My best friend I met through work with NAMI, the National Alliance for the Mentally Ill (of the United States.) She is a family member of three diagnosed people. No matter how close prior friends had been to me, they all fell to the wayside as being “false” during the course of my recovery. My “true” friends outside my family never had to put up with the acutely-ill me. Thanks be to the Good L-rd, I have found a number of them.....
"A friend in need is a friend indeed." Few people other than those doing religious charity or professional clinical work will be there for you in acute illness as will be your family, and the latter will be true to you on-going.
For Those Times When G-d’s Sunshine is Hidden, and You Despair
Depression is a real biological disease that results in terms of days lost from work, worldwide, a number that is only second to spinal conditions. Grief from the passing of a loved one is natural, but biological depression is an illness. There are medicines and procedures that you can use to move towards lessening of a depression, the simplest of which is getting enough natural light (or blue light from a special unit) in the early morning. If you think that you are depressed, you need to see your psychiatrist if you have one, or your primary-care physician.
What about spiritual malaise? It comes to all pessimists by habit, and even to optimists at times. I do not know a religion better than I know Judaism to be able to state whether there is a season to be depressed, but I know in Judaism that the fast days commemorating our so-painful losses harness for many people that impulse. On the festival days, one is commanded to rejoice, and the plentiful meals and singing--and sometimes dancing--make it possible to have a respite from spiritual malaise. It is possible to—and may be advantageous for you to—join your lot with a group whose customs aim at being happy in G-d’s world, such as I have found in Lubavitch Chabad.
Tuesday, February 12, 2019
My religious beliefs underscore my natural tendency as an optimist to see the best side of everything. Divine Providence sometimes, and sometimes for veritably lengthy periods of time, can be hard to see through the fog therewith pertaining. For most aspects of my life, it has been actually years before I have been able to see why I had to go through some experience or another. I understand only when I can discern how I grew because of it.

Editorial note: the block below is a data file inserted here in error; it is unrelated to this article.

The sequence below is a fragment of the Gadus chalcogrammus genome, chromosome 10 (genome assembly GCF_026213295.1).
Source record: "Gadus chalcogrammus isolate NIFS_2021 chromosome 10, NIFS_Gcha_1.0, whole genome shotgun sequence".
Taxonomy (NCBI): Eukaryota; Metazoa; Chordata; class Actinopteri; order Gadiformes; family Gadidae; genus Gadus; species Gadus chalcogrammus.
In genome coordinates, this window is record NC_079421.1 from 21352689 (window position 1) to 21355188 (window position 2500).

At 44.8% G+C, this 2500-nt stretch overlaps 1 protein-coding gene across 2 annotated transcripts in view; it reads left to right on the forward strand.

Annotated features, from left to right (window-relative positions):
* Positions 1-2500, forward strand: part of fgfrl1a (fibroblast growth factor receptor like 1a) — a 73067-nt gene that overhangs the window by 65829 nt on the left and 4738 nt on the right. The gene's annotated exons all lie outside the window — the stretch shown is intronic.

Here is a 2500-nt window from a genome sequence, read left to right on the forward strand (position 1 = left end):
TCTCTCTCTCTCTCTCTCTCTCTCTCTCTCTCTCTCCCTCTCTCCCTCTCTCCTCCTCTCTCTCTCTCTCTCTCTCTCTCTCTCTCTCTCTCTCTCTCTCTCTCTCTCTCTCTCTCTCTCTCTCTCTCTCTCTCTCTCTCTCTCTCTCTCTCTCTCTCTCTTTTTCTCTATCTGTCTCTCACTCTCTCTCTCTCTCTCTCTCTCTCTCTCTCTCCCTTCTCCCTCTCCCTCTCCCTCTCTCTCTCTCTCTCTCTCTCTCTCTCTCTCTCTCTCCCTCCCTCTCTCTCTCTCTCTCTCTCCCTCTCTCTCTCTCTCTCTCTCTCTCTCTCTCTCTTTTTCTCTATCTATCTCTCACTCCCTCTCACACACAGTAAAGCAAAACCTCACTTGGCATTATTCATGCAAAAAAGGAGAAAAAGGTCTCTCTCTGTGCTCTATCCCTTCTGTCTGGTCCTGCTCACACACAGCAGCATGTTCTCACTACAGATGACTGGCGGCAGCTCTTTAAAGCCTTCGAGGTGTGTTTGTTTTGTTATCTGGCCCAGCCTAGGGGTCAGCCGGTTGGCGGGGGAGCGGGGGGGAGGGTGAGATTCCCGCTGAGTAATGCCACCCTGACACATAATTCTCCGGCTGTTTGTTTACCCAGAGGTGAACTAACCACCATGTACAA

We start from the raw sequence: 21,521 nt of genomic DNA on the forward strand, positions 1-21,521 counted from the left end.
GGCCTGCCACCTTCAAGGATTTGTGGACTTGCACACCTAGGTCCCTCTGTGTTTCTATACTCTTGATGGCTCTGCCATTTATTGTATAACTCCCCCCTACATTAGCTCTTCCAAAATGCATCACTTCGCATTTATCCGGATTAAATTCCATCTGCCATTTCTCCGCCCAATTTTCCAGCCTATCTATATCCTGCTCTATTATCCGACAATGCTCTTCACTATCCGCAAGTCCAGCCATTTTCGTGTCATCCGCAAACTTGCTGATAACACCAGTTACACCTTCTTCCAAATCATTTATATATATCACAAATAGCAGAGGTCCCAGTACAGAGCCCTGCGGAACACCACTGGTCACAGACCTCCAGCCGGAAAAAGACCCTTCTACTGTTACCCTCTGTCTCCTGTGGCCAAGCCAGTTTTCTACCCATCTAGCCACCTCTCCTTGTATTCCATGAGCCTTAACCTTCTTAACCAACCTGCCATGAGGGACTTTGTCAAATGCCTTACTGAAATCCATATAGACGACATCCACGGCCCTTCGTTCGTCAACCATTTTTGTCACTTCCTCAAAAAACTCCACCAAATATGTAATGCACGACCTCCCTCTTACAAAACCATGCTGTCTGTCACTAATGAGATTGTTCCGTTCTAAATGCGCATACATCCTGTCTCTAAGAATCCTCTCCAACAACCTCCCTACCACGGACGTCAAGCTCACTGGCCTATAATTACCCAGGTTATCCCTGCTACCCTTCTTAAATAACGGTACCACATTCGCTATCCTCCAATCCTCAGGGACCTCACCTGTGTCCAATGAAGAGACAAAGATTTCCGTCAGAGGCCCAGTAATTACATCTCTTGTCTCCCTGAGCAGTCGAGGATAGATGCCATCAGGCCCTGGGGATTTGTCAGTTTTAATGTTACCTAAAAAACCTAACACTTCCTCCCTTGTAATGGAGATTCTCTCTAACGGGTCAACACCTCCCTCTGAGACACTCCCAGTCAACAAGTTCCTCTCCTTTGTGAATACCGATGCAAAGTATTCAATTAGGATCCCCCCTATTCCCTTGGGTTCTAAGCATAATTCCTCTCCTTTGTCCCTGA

I am so constituted that I often quote to myself the atheist Voltaire’s sentence, “Everything is for the best in this best of all possible worlds,” completely without putting his sarcastic spin upon it. I take it quite literally and--eventually--always find it true.
There is a Jewish tradition that G-d gives the hardest lives to those who are the most worthy in terms of character. I think that it goes the other way 'round. "What does not kill me makes me stronger" is probably the only thing that Nietzsche wrote (paraphrase) that makes sense to me. But it takes a disposition to like people and be flexible in order to be refined by hard experiences. After all, some who have undergone suffering become criminals.....
By looking to see what you can learn from every experience, and by being primed to try to find the good aspect of each, you can lead a happier life.
Thursday, February 7, 2019
Personally, I remained “on the dating scene” for nine years after my initial episode that was later diagnosed as Bipolar Disorder. I stopped dating altogether because I saw that my character defects were making me repeat the same stupid choices. Therefore, I never did marry, to my regret—but never initiated a marriage that would have necessitated a divorce and harm to the children, either!
My advice is that you seek an intermediary to introduce you to a compatible person who has a psychiatric disability, though not necessarily the same one that you do. (Opposites attract.) The traditional Jewish Schadhan (professional matchmaker) would be an ideal agent if you are of that group. An intermediary will handle the issue of disclosing your disability with much greater sensitivity than you would do yourself. And she or he will be able to “accentuate the positive!”
[I am in the midst of moving from one apartment to another, and posts cannot be promised on Tuesdays until I am relatively settled. This one is two days late!]